There’s the age-old adage that things aren’t always what they seem. Unfortunately, even in the age of regulation, that proverb still holds true for consumers of dietary supplements. According to a new study, most of the herbal supplements we buy that promise, among other things, to boost memory, enhance our mood or fight off colds are, for the most part, totally bogus. The New York Times reported that one-third of all herbal supplements tested in the study contained nothing more than “powdered rice and weeds.”
Researchers in Canada reviewed 44 different herbal supplements, ranging from things like Ginkgo biloba, often thought to treat memory disorders, to St. John’s wort, which purportedly treats mild depression. Using a sophisticated method of DNA barcoding, a technique of genetic “fingerprinting” developed about a decade ago, scientists found that one-third of them were complete substitutions. Many of them simply contained fillers like wheat, rice and soybean.
“This suggests that the problems are widespread and that quality control for many companies, whether through ignorance, incompetence or dishonesty, is unacceptable,” David Schardt, a senior nutritionist at the Center for Science in the Public Interest, a safety and nutrition advocacy group, told The New York Times. “Given these results, it’s hard to recommend any herbal supplements to consumers.”
Other herbal supplements were discovered to be adulterated with ingredients not listed on the label. Ginkgo biloba, for instance, contained black walnut, which can be deadly for people with nut allergies. Bottles labeled as St. John’s wort were made of nothing but rice. One bottle even contained Alexandrian senna, a powerful laxative made from an Egyptian yellow shrub.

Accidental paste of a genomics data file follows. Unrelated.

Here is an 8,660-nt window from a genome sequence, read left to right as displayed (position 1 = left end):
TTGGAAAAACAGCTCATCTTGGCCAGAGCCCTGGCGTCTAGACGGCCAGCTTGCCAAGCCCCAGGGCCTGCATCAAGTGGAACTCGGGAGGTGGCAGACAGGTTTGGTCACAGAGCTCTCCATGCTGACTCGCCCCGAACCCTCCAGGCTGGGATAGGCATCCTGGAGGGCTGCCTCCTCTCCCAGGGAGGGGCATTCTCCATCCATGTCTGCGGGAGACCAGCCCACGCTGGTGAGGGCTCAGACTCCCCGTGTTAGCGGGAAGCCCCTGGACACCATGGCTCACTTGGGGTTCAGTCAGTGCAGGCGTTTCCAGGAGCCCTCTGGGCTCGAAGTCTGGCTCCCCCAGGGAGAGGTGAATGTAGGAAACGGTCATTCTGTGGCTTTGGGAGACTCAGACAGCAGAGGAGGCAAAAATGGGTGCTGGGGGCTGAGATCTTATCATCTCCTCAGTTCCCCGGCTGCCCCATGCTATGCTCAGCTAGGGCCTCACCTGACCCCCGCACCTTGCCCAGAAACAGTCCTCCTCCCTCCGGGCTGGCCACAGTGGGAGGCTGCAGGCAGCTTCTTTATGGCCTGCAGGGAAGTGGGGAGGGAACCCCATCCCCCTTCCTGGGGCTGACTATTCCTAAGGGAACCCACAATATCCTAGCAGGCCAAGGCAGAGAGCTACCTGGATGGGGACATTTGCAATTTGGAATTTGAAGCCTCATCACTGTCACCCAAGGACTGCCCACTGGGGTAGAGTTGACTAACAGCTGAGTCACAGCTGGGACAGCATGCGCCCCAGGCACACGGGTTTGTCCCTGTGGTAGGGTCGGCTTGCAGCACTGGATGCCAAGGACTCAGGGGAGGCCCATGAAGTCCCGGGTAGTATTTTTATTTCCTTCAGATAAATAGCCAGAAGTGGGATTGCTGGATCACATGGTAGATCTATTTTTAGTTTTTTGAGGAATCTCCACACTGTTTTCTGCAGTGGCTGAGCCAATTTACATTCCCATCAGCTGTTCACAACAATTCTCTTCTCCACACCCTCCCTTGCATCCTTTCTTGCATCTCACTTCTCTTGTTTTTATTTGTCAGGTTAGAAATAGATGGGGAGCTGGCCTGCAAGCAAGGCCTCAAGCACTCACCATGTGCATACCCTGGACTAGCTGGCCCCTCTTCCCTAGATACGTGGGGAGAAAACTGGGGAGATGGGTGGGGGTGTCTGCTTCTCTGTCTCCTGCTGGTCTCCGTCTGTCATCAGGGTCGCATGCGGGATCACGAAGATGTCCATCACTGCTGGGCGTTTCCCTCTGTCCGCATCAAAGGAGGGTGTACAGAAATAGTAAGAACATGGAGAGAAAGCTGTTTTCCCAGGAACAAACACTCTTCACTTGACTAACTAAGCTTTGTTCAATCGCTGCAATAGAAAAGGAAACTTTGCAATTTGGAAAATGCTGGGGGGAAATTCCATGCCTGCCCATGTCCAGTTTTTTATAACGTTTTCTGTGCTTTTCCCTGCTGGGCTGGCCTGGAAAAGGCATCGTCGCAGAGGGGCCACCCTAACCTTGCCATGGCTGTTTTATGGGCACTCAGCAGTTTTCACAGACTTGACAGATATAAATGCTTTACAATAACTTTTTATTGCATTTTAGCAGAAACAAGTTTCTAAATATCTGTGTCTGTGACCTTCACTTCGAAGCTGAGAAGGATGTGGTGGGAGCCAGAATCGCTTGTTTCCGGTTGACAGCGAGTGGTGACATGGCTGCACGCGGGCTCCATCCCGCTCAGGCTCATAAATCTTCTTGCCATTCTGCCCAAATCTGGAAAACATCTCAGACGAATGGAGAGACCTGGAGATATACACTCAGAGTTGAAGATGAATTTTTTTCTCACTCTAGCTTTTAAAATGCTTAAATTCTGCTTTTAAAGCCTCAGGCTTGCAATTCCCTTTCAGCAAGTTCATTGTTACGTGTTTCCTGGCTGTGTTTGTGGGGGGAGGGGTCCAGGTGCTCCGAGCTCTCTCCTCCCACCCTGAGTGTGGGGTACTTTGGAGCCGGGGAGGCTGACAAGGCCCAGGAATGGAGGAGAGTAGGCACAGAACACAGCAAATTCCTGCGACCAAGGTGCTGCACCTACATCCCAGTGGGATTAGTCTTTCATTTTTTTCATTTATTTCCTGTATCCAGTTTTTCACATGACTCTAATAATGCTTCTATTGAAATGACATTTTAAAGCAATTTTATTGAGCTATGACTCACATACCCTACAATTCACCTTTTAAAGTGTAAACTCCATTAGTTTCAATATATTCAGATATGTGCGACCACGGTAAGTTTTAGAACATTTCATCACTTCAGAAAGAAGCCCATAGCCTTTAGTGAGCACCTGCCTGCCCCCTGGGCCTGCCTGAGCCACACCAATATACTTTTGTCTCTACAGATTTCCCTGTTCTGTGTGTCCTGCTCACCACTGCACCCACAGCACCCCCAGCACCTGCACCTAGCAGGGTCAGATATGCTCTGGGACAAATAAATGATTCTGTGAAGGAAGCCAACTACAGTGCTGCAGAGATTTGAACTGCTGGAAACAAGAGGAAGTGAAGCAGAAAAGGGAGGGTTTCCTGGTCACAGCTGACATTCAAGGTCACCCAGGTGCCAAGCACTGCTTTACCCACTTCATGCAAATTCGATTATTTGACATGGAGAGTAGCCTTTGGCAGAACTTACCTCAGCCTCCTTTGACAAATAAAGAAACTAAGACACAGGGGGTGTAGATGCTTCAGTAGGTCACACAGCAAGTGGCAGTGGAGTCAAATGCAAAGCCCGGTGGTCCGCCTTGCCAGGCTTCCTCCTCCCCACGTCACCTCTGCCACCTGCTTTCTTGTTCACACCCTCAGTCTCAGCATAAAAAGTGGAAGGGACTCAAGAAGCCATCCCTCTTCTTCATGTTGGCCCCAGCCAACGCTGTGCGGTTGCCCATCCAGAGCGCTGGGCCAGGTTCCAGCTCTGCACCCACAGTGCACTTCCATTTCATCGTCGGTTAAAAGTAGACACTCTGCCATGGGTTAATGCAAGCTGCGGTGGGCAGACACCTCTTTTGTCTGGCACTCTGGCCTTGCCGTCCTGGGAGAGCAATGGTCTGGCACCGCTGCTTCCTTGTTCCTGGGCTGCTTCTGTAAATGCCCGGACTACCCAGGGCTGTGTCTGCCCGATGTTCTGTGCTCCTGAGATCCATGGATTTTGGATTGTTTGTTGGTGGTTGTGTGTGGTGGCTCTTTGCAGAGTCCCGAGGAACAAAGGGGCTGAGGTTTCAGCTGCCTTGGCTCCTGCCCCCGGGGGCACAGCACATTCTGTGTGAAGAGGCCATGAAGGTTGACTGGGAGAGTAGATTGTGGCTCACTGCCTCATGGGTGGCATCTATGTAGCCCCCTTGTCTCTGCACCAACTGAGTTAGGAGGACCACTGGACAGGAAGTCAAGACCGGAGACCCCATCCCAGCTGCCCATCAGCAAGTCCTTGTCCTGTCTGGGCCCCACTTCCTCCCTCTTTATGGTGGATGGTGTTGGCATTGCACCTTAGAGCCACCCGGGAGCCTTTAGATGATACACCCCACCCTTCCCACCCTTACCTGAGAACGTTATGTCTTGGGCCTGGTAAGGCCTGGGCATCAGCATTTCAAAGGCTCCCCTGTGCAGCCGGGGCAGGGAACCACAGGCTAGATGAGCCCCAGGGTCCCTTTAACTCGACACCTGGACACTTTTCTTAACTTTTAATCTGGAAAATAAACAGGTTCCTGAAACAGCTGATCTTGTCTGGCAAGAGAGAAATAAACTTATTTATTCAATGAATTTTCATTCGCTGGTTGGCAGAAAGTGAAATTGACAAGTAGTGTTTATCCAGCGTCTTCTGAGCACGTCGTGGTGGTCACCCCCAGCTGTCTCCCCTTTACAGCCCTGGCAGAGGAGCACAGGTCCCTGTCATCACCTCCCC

“Most of the herbal products tested were of poor quality, including considerable product substitution, contamination and use of fillers,” researchers concluded in a study published in the journal BMC Medicine. “These activities dilute the effectiveness of otherwise useful remedies, lowering the perceived value of all related products because of a lack of consumer confidence in them.”
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Product substitution occurred in 30 of 44 of the products tested in the Canadian study and only two of the 12 companies had products without any substitution, contamination or fillers. “Some of the contaminants we found pose serious health risks to consumers,” researchers noted.
The herbal supplement industry is a $5 billion industry. According to CNN, more than half of U.S> adults take some kind of supplement, including multivitamins, minerals and herbs. The supplement industry as a whole is worth $27 billion, and is expected to continue rising as it has since the late 1980s. There are now over 29,000 different products available on the market, Healthy Living noted.
And unlike other drug products, the U.S. Food and Drug Administration does not regulate dietary supplements with the same scrutiny it applies elsewhere. Supplement makers do not have to prove that their products are safe or effective; it’s essentially an honor system.
"There's a false perception that supplements fall under the same regulatory umbrella as prescription drugs," Dr. Orly Avitzur, a medical adviser for Consumer Reports, told CNN in 2011. "That's not the case."
And part of the problem lies with consumers, as well. Many people assume that if their local pharmacy or health food store carries a particular herbal supplement, it can’t be harmful.
“Overall, I would agree that quality control is an issue in the herbal industry,” Stefan Gafner, the chief science officer at the American Botanical Council, told The New York Times. “But I think that what’s represented here is overblown. I don’t think it’s as bad as it looks according to this study.”
The method of DNA barcoding researchers used was previously applied to herbal teas. One study of herbal teas found that over a third of herbal products contained dried plant fragments not labeled on the ingredients.